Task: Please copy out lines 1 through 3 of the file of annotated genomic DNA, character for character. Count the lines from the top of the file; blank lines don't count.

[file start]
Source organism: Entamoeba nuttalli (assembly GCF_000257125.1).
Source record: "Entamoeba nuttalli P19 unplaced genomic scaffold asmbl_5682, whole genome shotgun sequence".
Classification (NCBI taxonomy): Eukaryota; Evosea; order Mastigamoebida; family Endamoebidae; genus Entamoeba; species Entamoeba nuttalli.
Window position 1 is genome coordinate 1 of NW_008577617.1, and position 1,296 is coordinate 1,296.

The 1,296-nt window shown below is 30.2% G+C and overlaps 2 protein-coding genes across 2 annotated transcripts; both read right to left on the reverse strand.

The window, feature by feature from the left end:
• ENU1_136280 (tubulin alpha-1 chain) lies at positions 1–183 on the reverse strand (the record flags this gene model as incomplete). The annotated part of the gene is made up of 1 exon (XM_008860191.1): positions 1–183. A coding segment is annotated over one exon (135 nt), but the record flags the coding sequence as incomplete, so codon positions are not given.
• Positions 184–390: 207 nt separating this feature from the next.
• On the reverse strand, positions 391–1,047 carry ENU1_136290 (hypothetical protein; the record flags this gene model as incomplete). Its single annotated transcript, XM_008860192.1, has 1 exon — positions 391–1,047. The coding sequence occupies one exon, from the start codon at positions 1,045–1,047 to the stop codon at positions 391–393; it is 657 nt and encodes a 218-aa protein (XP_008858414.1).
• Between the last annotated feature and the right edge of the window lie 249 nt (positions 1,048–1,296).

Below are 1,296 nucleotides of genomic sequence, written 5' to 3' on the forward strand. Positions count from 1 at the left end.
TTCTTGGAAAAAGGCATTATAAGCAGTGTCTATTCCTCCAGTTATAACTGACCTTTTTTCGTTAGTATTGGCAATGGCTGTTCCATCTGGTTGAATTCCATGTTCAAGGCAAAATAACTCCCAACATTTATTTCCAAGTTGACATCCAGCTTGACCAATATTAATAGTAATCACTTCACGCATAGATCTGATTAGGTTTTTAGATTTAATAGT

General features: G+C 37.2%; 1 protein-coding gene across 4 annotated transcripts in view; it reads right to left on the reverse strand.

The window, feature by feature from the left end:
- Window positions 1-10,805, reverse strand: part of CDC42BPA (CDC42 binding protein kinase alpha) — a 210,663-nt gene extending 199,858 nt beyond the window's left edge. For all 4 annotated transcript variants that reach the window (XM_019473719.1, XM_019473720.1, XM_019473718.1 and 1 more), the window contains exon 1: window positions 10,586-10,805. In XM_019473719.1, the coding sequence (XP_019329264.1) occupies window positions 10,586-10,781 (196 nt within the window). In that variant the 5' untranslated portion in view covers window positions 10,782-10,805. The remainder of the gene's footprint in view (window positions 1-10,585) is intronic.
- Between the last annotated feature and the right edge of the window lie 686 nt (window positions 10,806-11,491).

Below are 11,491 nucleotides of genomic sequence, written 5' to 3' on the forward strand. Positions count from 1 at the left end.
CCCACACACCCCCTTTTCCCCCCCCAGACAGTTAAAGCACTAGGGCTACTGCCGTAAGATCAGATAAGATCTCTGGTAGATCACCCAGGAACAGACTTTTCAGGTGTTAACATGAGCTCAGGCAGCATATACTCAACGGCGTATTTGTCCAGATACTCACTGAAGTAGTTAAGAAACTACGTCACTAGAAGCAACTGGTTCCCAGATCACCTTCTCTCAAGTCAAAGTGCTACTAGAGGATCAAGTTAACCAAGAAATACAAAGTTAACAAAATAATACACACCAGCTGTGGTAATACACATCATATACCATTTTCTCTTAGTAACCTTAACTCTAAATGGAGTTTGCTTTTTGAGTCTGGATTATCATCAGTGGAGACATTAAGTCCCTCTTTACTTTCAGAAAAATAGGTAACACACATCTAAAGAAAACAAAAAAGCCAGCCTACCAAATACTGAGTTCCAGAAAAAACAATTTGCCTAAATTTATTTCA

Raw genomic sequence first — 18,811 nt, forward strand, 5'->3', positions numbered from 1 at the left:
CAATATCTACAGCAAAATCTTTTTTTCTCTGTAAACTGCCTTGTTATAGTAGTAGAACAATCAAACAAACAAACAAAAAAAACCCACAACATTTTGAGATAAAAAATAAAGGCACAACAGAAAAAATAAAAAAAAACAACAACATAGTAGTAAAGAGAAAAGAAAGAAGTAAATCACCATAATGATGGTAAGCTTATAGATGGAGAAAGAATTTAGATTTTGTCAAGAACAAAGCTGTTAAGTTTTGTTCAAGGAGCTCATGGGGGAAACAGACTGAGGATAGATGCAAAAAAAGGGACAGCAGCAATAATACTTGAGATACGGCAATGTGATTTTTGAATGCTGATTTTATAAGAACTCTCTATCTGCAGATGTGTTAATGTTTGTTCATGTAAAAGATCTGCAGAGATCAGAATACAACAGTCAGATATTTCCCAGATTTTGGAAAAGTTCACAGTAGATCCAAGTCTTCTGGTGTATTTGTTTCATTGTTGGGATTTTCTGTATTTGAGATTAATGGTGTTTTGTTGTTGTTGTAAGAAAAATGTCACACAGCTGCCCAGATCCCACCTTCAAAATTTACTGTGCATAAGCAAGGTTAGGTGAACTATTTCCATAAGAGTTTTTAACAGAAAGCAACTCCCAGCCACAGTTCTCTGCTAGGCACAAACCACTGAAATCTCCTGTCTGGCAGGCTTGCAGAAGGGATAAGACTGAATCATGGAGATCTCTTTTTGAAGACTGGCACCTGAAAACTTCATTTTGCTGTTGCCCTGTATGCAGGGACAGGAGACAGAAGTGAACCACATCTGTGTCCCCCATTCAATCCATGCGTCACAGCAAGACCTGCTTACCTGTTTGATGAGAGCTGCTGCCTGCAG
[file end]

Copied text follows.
Source organism: Entamoeba nuttalli (assembly GCF_000257125.1).
Source record: "Entamoeba nuttalli P19 unplaced genomic scaffold asmbl_5682, whole genome shotgun sequence".
Classification (NCBI taxonomy): Eukaryota; Evosea; order Mastigamoebida; family Endamoebidae; genus Entamoeba; species Entamoeba nuttalli.